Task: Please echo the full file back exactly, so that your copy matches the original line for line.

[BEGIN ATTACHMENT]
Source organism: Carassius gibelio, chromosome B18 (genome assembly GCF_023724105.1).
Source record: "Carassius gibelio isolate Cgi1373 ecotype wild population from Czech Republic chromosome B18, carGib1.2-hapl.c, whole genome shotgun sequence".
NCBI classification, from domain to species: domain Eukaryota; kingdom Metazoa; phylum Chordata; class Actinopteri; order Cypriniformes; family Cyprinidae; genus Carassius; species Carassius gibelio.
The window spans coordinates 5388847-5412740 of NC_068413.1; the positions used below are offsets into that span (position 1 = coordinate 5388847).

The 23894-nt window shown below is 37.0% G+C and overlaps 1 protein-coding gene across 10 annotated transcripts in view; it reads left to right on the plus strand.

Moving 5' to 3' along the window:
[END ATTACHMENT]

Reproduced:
Source organism: Carassius gibelio, chromosome B18 (genome assembly GCF_023724105.1).
Source record: "Carassius gibelio isolate Cgi1373 ecotype wild population from Czech Republic chromosome B18, carGib1.2-hapl.c, whole genome shotgun sequence".
NCBI classification, from domain to species: domain Eukaryota; kingdom Metazoa; phylum Chordata; class Actinopteri; order Cypriniformes; family Cyprinidae; genus Carassius; species Carassius gibelio.
The window spans coordinates 5388847-5412740 of NC_068413.1; the positions used below are offsets into that span (position 1 = coordinate 5388847).

The 23894-nt window shown below is 37.0% G+C and overlaps 1 protein-coding gene across 10 annotated transcripts in view; it reads left to right on the plus strand.

Moving 5' to 3' along the window: